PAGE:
Thursday, March 20, 2008

Thursday 13: #6 and List #20 - Books by Arthur C. Clarke

Books written by Arthur C. Clarke

I felt very sad to learn of the death of Arthur C. Clarke on 19 March. Like many people, I grew up with his books. I was born in 1952, the year that he wrote . As a tribute, here are some of the other books that I grew up with, and shaped my mind. Some of these books are out of print, so even though I read them when I was a child, it was so long ago and my brain is leaky!

1. Childhood's End - Written in 1953, it really blew my mind. I think I was in junior high when I read it. I remember putting it down after humanity has ascended to a pure-mind, non-physical realm in the Overmind, and thought, "Is this where it's all going?" Clarke himself thought that this book was one of his best.

2. Against the Fall of Night was originally a novella about Earth one billion years in the future, when humans are in their twilight. Clarke expanded it, and later rewrote it.

3. The City and the Stars was a rewrite of Against the Fall of the Night. Both books explore the drives and the fears that make us human, as Alvin - a unique - fights against the limits that the elders say exist.

4. 2001, A Space Odyssey is probably Clarke's best known work because of Stanley Kubrick's film; Clarke had worked on the film, which was actually based on some of Clarke's earlier short stories. 2001 itself was not published until after the film came out. The book and film explore so many areas - the nature of exploration itself, evolution, the relationship of man's creation - the AI Hal - with man himself. Every few years, I watch the film again and it still makes me shiver.

5. Rendezvous with Rama is a believable scenario, which we all fear and hope for. An alien space probe travels through the solar system, and a group of humans travel to it to probe its mysteries.

6. takes place in the past and the 'present' Sri Lanka. In this book, Clarke proposes how a space elevator could work.

7. 2010: Odyssey Two is the first sequel to 2001, however, it doesn't have the same mystery of the original.

8. The Light of Other Days was a collaboration between Clarke and Steven Baxter, an engineer turned science ficiton writer. This book explores a wormhole technology, the technology of which gets out of control. While it fist gets used for research of the past, it ends up getting used to find out secrets. There is no such thing as privacy, where people can observe others, or themselves be observed, without knowing.

9. Expedition to Earth I know I read it but I can't remember any of the stories!

10. The Nine Billion Names of God is a book of short stories, the lead story being another mind-blower - a religious group hires a computer firm to put together all the possible names of God.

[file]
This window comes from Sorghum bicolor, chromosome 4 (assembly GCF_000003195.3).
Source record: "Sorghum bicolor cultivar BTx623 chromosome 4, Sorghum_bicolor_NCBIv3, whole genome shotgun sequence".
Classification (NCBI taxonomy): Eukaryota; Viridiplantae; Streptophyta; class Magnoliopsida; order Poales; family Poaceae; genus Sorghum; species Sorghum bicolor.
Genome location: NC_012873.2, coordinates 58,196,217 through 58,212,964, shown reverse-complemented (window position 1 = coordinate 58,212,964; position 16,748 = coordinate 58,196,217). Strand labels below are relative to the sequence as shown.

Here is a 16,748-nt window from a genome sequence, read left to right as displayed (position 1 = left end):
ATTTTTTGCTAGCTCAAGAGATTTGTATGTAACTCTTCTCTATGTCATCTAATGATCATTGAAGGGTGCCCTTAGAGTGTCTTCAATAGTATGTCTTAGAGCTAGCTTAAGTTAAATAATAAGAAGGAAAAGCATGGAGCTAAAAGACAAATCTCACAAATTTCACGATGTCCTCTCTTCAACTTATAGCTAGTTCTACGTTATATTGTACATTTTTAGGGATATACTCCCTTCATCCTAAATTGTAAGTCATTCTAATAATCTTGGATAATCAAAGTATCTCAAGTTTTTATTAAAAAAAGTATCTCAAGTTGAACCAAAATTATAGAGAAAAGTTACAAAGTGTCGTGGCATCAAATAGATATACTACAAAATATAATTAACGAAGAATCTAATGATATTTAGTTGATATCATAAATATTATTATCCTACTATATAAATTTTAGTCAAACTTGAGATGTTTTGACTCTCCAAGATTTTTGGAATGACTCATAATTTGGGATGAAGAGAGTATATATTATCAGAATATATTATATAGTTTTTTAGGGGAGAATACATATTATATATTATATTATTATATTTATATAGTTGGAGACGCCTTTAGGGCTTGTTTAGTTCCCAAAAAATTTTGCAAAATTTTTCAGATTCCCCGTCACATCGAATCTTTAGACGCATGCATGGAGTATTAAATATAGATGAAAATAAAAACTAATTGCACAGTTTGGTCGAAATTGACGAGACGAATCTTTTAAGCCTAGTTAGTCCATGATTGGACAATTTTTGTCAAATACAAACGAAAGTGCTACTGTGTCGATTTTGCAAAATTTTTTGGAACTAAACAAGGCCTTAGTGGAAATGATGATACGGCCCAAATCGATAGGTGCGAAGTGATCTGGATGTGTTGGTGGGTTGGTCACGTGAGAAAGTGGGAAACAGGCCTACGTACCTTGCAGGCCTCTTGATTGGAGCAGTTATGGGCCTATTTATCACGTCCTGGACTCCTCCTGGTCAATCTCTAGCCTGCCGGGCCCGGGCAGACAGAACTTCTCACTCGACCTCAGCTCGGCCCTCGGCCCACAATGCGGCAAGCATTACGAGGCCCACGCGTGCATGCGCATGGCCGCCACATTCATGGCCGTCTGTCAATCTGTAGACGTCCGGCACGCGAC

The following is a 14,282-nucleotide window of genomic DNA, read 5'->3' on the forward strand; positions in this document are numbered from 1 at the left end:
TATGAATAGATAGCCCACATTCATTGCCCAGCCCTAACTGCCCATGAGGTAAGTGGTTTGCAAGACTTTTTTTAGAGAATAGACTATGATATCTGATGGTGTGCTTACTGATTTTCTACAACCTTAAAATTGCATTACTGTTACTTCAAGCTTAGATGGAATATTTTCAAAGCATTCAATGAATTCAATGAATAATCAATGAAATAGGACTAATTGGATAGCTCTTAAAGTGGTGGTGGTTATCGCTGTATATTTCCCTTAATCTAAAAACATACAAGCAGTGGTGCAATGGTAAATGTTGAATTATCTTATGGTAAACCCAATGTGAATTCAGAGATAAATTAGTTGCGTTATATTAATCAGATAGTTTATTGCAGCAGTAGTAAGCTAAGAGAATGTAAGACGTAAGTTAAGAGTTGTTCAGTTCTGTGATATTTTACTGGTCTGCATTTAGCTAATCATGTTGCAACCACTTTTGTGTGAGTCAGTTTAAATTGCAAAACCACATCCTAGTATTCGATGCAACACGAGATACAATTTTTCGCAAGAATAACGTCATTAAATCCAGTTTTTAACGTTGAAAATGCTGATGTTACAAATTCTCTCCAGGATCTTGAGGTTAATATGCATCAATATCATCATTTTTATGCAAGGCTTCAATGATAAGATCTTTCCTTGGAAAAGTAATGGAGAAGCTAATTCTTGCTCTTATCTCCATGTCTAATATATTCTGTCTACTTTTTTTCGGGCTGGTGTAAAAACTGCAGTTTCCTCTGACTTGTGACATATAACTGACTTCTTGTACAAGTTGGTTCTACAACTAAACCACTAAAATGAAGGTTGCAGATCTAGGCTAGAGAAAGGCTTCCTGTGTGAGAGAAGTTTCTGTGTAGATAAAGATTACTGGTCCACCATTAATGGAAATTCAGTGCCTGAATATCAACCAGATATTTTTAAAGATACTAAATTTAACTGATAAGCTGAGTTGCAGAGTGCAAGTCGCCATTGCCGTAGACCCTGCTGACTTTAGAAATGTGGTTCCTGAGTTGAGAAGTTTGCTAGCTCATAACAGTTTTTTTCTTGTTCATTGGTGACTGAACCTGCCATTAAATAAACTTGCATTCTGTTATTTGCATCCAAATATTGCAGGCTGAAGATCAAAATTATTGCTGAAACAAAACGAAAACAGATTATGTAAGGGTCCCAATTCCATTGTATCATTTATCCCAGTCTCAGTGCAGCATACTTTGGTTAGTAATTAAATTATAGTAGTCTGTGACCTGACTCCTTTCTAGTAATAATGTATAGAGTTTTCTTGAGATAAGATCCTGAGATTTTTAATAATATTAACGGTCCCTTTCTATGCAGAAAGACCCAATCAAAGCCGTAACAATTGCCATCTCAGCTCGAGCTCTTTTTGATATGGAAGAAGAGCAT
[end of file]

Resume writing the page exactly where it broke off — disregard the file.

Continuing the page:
11. A Fall of Moondust about people who get trapped on a colonized moon after an earthquake. I remember reading this when I was a kid but not much else.

12. Imperial Earth. This book, written in 1975, is one of the first science fiction books that not only has a main character who is black, but also bisexual. It also explores the issue of cloning, which was newly discovered at that time.

13. Earthlight is another oldy, about the colonization of the moon, where tension between the earth controlled moon and the needs of the colonists is the center of the book.

Get the Thursday Thirteen code here!

The purpose of the meme is to get to know everyone who participates a little bit better every Thursday. Visiting fellow Thirteeners is encouraged! If you participate, leave the link to your Thirteen in others' comments. It’s easy, and fun! Trackbacks, pings, comment links accepted!


scooper said...

I think it's great to go back and remember what you read as a kid. I went through a huge western period, because the librarians wouldn't let me get some of the other books I wanted.

beeker said...

2001 A Space Odyssey is a classic! Nice list.

emeraldcityguy said...

I've only read 2001, I need to check some of the others out. Thanks for stopping by my list.

Karen said...

He was an amazing author.

Hazel Nut said...

When I was in Gr. 3 I wrote a speech entitled "My Favourite Authors". How pompous I was. But well read - great list, great author.

nicholas said...

I had a big, hefty omnibus version of about half a dozen of his novels which I had to dispose of when I did my book cull before moving across the pond. I regret it. I enjoyed Rama and Fall of Moondust. I watch 2001 every few years too. I really liked Childhood's End and it seems that it is a big favourite among fans.